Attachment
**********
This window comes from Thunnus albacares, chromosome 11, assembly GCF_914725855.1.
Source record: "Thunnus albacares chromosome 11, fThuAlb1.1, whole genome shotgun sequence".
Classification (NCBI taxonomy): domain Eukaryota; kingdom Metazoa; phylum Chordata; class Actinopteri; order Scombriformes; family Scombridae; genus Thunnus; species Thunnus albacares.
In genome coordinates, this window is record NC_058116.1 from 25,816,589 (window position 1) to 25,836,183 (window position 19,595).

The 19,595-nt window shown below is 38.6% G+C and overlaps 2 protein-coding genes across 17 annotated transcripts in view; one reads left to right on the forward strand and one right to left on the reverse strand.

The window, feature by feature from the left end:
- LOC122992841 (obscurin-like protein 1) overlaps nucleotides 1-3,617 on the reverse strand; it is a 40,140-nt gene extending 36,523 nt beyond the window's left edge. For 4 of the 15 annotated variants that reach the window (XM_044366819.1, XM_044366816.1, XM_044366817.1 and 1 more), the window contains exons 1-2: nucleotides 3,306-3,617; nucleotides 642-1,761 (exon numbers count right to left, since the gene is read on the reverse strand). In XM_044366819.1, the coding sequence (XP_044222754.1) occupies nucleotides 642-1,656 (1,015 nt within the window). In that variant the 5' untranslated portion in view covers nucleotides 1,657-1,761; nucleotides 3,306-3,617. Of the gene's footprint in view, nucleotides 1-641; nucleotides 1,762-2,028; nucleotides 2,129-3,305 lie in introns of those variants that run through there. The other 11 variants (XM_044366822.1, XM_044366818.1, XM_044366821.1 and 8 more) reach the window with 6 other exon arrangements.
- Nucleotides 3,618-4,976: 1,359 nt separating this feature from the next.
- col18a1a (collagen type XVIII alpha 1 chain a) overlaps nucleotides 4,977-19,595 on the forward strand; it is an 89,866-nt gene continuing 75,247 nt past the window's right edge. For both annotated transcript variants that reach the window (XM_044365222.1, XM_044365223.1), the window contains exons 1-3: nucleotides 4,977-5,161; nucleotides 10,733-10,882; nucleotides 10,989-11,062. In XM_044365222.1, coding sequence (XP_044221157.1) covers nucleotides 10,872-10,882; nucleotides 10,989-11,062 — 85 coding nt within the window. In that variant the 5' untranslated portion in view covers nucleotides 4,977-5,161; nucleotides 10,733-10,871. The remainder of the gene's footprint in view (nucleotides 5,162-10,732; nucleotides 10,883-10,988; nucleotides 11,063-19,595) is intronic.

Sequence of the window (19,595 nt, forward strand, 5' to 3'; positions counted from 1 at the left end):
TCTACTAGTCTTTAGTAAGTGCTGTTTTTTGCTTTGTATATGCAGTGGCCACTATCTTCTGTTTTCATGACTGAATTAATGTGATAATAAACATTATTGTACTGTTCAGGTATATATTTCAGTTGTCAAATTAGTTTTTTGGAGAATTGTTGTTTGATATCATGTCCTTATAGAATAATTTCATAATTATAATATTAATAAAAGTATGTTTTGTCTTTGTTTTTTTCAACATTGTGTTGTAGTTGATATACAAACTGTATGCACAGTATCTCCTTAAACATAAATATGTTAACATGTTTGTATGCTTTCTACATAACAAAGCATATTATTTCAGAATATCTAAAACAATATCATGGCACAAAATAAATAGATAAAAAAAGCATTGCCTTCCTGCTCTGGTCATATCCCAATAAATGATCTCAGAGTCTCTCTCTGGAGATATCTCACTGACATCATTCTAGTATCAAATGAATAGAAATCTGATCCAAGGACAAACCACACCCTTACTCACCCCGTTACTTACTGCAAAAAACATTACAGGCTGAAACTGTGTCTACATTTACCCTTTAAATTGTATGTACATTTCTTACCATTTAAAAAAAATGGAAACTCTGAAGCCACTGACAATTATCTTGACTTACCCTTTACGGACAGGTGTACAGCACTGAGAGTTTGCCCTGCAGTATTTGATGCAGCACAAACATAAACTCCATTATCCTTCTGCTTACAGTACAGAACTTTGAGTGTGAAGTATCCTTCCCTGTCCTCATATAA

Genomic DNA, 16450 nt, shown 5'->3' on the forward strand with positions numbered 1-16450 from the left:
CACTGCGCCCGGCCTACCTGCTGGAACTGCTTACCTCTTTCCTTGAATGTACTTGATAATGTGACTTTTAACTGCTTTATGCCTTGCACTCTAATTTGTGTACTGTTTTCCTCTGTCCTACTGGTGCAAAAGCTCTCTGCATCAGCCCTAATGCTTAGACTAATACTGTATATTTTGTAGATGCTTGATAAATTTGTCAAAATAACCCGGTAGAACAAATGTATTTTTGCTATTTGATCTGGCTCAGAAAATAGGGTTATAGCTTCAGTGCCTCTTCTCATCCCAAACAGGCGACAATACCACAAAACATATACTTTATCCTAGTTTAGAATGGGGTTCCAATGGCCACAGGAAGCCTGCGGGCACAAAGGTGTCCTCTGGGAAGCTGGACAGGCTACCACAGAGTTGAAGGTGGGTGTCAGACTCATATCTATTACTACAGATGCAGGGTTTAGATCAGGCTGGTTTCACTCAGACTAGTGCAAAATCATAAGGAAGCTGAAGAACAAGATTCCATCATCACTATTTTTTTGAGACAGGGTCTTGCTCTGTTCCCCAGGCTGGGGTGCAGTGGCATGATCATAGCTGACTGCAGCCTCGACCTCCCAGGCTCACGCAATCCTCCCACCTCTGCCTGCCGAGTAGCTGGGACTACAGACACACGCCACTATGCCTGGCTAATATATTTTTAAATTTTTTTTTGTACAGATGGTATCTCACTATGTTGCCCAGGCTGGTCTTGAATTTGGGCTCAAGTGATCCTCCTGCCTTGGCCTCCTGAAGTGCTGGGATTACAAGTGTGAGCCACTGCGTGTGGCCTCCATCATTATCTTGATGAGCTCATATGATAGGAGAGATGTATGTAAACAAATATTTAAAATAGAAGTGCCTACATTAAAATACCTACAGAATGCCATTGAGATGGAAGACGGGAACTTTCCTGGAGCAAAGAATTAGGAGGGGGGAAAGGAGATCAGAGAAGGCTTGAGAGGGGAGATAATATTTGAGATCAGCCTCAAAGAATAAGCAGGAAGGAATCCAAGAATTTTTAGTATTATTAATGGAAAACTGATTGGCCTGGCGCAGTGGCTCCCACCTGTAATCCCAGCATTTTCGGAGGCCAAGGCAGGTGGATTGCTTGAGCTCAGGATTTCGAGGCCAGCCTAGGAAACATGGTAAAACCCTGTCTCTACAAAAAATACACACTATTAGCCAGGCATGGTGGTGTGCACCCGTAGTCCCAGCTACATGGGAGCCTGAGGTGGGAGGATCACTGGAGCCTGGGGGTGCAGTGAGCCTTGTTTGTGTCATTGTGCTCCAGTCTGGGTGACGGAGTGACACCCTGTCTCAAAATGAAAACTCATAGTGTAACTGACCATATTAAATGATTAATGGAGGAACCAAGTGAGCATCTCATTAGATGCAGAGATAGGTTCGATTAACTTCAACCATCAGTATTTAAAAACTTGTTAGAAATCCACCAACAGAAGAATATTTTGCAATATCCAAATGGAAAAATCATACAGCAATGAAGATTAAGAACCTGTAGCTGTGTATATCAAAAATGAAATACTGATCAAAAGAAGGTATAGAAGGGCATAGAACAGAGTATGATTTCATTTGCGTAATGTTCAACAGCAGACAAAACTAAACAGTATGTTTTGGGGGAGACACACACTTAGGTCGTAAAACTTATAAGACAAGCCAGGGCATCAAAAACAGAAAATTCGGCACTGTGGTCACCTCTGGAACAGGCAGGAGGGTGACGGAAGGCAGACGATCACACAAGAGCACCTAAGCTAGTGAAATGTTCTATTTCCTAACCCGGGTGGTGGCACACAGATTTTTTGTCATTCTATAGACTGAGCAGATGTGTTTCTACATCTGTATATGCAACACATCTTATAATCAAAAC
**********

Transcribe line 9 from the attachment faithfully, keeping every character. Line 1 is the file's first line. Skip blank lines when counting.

- col18a1a (collagen type XVIII alpha 1 chain a) overlaps nucleotides 4,977-19,595 on the forward strand; it is an 89,866-nt gene continuing 75,247 nt past the window's right edge. For both annotated transcript variants that reach the window (XM_044365222.1, XM_044365223.1), the window contains exons 1-3: nucleotides 4,977-5,161; nucleotides 10,733-10,882; nucleotides 10,989-11,062. In XM_044365222.1, coding sequence (XP_044221157.1) covers nucleotides 10,872-10,882; nucleotides 10,989-11,062 — 85 coding nt within the window. In that variant the 5' untranslated portion in view covers nucleotides 4,977-5,161; nucleotides 10,733-10,871. The remainder of the gene's footprint in view (nucleotides 5,162-10,732; nucleotides 10,883-10,988; nucleotides 11,063-19,595) is intronic.